Thursday, December 30, 2010

Grieving for my family of four

Last summer when our children seemed to take a VERY long time to gain employment, Mr. P and I discussed our financial culpibility with respect to their lack of sticktoitedness. I remember being very financially stressed for most of my adult life, and I really, really wanted to spare them that particular stress so they could concentrate on school. I didn't pay for everything, because I think working is important---we left them to pay for their electricity and cable and food and $140 each for their rent, and I would pay the remainder ($200 of their rent, car insurance, car repairs, cell phones, medical stuff). We made this deal when they both had full scholarships and were getting about half again their tuition refunded to them for expenses.

Over time, they lost those scholarships due to lack of attending their classes (from what I gather). Mr. P and I downsized significantly so that we could absorb more of their finances...granted we were ready to move, but I was too chicken to buy a house in case the kids needed money. It became the norm that I paid all the rent for both of them every month without a word from either one...no "is there work I can do for you" or "thank you so much for covering us" no nothing, and I kept paying it. And in restrospect, I shouldn't have allowed that to go on for so long.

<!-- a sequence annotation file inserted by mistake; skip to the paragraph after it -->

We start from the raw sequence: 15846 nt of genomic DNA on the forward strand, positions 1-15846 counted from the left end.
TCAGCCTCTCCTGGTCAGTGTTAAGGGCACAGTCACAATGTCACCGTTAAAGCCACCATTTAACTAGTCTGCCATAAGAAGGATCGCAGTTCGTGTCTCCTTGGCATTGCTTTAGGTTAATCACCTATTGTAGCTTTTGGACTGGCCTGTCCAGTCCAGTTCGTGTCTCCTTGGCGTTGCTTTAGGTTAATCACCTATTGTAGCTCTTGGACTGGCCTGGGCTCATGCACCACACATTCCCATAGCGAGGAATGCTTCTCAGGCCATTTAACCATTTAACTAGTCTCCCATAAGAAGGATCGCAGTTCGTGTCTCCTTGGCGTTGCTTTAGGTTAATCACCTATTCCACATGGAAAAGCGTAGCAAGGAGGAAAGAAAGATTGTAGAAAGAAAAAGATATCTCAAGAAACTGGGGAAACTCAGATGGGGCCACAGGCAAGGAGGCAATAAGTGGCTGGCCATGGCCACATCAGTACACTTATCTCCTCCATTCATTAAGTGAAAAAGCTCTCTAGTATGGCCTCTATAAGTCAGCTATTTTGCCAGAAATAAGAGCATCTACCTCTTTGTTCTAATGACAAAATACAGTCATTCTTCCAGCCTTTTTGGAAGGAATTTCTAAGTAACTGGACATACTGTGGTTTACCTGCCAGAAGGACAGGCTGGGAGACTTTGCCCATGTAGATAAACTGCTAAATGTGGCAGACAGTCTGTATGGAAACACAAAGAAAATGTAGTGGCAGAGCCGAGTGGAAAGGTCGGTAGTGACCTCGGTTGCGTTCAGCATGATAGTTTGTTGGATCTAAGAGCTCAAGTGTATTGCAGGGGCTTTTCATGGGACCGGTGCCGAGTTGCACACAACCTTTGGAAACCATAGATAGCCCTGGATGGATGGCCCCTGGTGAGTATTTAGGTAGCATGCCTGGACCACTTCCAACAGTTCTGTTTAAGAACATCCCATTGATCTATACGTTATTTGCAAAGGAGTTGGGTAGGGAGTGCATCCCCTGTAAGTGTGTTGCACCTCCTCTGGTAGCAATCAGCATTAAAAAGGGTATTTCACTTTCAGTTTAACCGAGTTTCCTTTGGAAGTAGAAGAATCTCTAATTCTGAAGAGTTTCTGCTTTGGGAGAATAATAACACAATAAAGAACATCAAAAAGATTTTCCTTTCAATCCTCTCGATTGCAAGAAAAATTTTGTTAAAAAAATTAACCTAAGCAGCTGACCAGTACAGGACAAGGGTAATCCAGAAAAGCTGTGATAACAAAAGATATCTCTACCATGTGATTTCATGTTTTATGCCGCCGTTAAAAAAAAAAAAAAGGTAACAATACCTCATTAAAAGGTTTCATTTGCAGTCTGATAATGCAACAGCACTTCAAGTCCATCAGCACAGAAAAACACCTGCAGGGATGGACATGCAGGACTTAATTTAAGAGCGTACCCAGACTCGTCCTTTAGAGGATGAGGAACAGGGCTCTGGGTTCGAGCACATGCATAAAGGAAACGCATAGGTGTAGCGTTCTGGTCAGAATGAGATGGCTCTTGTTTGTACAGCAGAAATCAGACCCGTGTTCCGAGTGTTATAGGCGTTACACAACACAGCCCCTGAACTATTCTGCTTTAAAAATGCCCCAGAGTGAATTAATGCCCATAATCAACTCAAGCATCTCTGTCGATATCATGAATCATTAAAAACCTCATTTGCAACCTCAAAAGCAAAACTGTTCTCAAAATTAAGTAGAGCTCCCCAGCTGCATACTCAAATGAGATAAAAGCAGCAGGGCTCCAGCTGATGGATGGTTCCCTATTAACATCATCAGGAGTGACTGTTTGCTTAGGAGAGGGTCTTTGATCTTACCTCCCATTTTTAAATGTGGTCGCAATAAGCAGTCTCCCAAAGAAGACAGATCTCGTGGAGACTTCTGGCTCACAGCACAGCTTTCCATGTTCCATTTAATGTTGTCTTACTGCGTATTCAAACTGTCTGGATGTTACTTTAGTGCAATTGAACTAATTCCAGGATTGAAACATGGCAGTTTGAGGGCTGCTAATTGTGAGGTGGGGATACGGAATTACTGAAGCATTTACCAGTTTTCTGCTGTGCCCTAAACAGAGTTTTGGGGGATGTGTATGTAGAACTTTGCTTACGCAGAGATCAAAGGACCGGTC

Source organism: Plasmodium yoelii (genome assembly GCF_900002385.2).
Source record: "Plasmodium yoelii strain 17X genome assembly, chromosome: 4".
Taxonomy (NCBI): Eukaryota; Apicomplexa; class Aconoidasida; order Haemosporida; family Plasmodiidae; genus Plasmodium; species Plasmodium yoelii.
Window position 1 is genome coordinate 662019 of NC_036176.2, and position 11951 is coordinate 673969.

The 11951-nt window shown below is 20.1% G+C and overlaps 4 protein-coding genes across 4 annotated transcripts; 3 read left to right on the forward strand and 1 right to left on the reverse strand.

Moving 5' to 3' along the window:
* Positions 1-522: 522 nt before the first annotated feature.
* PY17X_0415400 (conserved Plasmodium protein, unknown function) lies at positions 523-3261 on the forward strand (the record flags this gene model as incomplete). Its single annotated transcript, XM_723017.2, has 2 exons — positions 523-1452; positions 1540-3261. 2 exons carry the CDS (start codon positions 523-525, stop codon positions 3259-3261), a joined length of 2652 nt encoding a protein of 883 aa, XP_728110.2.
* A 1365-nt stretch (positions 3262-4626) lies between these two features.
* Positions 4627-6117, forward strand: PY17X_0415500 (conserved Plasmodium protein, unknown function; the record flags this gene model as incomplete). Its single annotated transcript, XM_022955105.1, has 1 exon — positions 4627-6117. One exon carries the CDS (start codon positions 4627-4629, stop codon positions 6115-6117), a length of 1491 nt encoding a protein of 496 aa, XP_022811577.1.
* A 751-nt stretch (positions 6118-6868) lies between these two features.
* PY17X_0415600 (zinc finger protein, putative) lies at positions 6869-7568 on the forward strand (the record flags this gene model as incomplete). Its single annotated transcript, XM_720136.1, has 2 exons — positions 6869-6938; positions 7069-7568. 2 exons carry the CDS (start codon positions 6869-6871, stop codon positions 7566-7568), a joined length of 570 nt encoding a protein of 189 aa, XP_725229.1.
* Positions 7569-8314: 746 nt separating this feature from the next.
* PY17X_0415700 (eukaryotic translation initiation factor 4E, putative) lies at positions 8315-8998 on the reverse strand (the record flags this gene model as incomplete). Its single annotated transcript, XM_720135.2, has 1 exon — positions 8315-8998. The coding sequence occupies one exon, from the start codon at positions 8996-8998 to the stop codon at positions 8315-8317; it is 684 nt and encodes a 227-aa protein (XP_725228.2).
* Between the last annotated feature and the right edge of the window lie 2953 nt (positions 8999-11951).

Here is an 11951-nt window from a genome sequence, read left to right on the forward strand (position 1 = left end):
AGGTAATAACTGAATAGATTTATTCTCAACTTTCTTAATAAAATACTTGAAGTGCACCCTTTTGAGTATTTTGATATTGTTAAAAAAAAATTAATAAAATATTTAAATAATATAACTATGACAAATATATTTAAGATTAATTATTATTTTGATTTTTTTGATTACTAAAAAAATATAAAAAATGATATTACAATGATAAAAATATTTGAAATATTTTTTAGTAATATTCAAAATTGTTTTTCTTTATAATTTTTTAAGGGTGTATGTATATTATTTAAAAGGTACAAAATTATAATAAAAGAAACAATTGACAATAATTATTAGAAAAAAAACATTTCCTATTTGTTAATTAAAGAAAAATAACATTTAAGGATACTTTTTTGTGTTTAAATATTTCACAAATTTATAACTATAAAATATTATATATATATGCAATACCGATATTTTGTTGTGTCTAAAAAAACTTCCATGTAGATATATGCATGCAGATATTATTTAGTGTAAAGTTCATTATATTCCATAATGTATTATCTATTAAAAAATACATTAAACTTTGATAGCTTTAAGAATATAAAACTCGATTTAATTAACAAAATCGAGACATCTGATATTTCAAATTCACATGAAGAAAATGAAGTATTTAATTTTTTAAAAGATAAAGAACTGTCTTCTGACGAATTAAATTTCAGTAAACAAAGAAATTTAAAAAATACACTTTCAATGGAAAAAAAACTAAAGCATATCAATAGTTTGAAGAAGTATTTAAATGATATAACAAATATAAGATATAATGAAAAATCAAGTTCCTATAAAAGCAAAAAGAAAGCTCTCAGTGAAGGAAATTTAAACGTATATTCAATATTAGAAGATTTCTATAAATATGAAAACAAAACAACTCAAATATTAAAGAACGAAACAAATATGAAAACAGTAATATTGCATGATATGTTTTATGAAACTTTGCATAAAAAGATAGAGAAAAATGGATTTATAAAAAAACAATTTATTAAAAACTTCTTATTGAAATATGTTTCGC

Now I am grieving for the life I wanted them to have. I wanted them to leave college with a great undergrad and no debt, with some financial stress to learn the value of a dollar, but not enough that they lay awake at night trying to figure out what to sell on Ebay to keep the power on. That life is gone. Mr. P and I did the best we could, and apparently we just didn't get the job done, and unfortunately that means my kids are starting their adult lives without the solid base of education that I would have preferred.

As of March 1, 2011 I am no longer paying any bills for my kids. That was a VERY hard decision to come to and after I told them last night I cried. CRIED hard, first reaction to grieving, right? Well denial is likely first, which is what I did for a long time when I just paid for stuff regardless of their school progress.

So they have 2 months (really 3, since I will pay bills on March 1) to figure out their finances and get employment at a level that will support their spending habits. I have two months (really 3) to let go of being a parent to a child and instead become a parent to an adult. And while I think both kids really want that, I think we are all going to struggle with how that changes the family dynamic.

BYE "Family of Four". We had a great run.

Now we are a family of TWO with two adult children.

It is time.

8 comments:

wafelenbak said...

I think this is a very fair agreement.
I STILL feel horrible about choices I made early in my 20's. I moved to Chicago on my own dime but constantly asked to borrow money. My mom was furious when she found out about my first tattoo--largely because it was during a time when I was asking them for money. And tattoos are not cheap.